APEX 4.2.5: Standards Tracker

I blogged about the Application Standards Tracker packaged application when it was initially released with APEX 4.2.4. Doing so, however, reminded me of several limitations that I knew existed–I was there from its creation, after all–but had been willing to put up with for the first pass. And, well, we couldn’t let it stand at that, so we took some time and made it better. You’re welcome. 😉

The core idea of the application is the same as before: “since APEX applications are all built/driven off of the metadata in the database–and since that metadata is exposed in the APEX Data Dictionary views–we can check that metadata for potential issues.” But we weren’t happy about how all of the automated tests were simple “Pass/Fail”–either the application totally met the requirements of the test, or there was something wrong, somewhere, but it was up to you to go find it. So we introduced a new “Report” type of automated test (and made it the default, though you can still use a pass/fail test if that’s what makes sense). The SQL for Report automated tests is mostly flexible, allowing you to include whatever information you feel is necessary/helpful in determining what needs to be fixed, but there are two requirements:

  1. The first column must be a Y/N value to indicate whether the test is passed by that particular component.
  2. The second column should be the ID of the component in the application (and is not displayed to the user).

The reason for this second requirement is to enable the main new functionality of the application: you can now view the report of all of the components that are tested, and if you’ve got an active developer session in the APEX Builder, you’ll be presented with edit links which will take you directly to the relevant component.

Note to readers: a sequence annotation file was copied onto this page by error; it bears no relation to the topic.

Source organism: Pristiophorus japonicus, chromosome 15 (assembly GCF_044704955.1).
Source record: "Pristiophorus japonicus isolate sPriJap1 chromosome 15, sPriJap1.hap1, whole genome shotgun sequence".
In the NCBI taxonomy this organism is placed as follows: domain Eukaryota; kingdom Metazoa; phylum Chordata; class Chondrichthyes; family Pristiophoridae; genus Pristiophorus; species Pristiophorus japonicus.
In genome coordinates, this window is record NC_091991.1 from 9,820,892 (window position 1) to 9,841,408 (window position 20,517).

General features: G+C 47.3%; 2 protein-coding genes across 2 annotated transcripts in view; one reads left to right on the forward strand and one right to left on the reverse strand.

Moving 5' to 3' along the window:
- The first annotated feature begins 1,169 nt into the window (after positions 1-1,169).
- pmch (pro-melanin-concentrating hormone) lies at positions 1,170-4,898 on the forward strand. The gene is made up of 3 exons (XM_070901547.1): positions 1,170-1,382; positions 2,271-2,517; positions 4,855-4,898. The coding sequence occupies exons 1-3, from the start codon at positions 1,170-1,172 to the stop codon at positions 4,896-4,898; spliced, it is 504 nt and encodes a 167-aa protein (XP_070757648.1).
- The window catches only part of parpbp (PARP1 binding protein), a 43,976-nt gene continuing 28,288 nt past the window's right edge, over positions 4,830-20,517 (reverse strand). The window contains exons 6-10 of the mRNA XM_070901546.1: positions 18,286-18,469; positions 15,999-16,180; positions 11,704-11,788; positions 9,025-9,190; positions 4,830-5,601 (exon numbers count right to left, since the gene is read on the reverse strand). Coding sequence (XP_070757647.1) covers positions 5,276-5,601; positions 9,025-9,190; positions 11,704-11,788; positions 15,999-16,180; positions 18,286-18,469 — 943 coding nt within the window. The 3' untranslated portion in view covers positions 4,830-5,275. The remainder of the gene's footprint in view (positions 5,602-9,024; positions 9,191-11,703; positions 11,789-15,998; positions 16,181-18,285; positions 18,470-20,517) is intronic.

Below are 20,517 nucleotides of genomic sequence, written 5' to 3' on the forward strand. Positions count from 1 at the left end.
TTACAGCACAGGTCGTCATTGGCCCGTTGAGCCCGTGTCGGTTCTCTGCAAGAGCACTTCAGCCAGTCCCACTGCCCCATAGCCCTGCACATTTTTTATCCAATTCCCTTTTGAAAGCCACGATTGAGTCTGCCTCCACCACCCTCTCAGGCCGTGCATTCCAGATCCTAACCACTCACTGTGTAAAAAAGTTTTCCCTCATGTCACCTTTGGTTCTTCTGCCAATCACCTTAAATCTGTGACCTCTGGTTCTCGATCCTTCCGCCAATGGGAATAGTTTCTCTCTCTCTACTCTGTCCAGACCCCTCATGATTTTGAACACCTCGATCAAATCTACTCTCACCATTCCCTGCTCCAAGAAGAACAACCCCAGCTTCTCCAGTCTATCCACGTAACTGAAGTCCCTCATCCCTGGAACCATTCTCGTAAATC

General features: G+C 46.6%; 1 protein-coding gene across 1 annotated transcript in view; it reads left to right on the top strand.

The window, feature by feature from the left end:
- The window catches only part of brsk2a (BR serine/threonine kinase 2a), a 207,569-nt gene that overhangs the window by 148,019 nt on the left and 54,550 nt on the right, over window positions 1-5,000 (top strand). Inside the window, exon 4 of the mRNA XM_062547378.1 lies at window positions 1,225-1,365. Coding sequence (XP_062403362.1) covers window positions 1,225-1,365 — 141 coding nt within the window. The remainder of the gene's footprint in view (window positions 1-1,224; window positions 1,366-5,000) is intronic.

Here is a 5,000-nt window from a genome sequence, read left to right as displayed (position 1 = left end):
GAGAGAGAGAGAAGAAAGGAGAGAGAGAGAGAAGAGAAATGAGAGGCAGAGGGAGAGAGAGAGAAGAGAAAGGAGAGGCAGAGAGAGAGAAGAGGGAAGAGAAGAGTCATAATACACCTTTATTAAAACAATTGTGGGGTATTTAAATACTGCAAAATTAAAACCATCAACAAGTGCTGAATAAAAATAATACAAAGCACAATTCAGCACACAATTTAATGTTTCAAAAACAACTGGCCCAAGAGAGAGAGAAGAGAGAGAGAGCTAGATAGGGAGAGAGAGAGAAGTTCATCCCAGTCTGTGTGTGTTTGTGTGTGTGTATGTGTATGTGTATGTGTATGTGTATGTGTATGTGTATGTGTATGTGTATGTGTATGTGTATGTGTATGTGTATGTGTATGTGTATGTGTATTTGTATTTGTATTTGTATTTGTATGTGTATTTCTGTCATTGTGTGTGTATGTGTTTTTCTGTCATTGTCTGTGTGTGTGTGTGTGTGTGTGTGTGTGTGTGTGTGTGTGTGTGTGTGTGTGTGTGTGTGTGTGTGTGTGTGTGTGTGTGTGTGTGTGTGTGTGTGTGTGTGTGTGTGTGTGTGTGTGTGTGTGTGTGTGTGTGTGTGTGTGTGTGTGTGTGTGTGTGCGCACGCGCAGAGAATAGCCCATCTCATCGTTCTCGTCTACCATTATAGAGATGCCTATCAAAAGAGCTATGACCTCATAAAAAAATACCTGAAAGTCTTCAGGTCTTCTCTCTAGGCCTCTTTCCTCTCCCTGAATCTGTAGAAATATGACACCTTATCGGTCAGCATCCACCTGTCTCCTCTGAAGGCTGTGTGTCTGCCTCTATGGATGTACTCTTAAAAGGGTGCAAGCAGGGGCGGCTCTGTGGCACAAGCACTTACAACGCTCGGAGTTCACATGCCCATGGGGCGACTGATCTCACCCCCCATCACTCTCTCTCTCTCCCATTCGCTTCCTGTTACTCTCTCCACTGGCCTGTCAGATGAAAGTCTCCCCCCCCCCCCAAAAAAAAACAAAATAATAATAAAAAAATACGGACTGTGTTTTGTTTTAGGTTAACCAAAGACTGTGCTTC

A common issue is to have a page item that has help text, but which doesn’t use an item label template that exposes the help to the user. You can find these using the data dictionary, looking at APEX_APPLICATION_PAGE_ITEMS and APEX_APPLICATION_TEMP_LABEL:

select case when upper(tl.theme_class) like '%WITH HELP%' then 'Y' else 'N' end as pass_fail,
 pi.page_id||'. '||pi.page_name page,
 pi.display_as item_type,
from apex_application_page_items pi,
 apex_application_temp_label tl
where pi.application_id = <APPLICATION_ID>
 and pi.display_as_code != 'NATIVE_HIDDEN'
 and pi.item_help_text is not null
 and pi.item_label_template_id = tl.label_template_id
 and pi.application_id = tl.application_id

An example Automated TestThis query gives us a list of all (non-hidden) page items with help text for the given application (put what you want in place of the <APPLICATION_ID> placeholder). If the label template doesn’t fall into one of the “with help” templates, it’s flagged as not passing. As noted above, the first column is a simple Y/N; the second is the page item’s ID, so we can use this for the automated test in Standards Tracker, as shown in the screenshot on the right (click for a bigger, easier to read version). Note that the Type is set to Report, and we’re linking to a Page Item. The only other change is that we’re using a bind variable for the application id; I tend to stick with the default :APP_ID.

The Standards screen with the Automated TestOnce this is set up as a test linked to the appropriate application(s), you should see something like this second screenshot. For convenience, I’ve collapsed the Automated Tests region and toggled the “Show Only” field (another new feature, by the way) to only include the test we’ve been talking about. You’ll note that the Status column shows a variety of progress bars; some applications are at 100%, one is at 0%, and one is somewhere around 80%. Again, we’re not limited to “this application passed or failed as a whole” like we were in the first release. Incidentally, if there are no items in the application which match the test–so, in our case, no page items with help text–then the application shows as 100%, since there’s nothing to fix.

The dialog of automated test statusesClicking on the “View Details” button to the right of the status bar opens up a dialog showing the completion percentage for that application, for all of the automated tests in the current standard. This is just another way to view the data, and useful if you’re looking at a standard with multiple automated tests. But the real fun comes next.